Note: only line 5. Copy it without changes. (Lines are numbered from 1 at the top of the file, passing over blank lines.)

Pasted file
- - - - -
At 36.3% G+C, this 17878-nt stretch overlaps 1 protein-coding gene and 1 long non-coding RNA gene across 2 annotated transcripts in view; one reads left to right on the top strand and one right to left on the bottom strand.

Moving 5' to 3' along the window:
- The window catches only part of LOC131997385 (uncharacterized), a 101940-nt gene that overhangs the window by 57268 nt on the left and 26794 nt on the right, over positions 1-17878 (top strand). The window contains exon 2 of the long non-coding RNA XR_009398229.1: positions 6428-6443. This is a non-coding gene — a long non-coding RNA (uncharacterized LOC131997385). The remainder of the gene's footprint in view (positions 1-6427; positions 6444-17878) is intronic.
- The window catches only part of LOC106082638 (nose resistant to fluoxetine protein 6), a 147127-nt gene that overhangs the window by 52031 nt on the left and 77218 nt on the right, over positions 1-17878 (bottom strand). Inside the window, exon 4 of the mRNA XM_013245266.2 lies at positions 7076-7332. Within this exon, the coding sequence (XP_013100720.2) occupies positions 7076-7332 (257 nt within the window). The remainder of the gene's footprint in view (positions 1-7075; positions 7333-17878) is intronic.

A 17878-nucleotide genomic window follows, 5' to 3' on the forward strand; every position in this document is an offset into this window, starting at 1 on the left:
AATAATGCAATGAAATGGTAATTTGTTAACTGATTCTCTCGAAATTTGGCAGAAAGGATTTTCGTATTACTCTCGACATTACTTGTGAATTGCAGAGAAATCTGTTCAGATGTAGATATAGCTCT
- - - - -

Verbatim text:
A 17878-nucleotide genomic window follows, 5' to 3' on the forward strand; every position in this document is an offset into this window, starting at 1 on the left: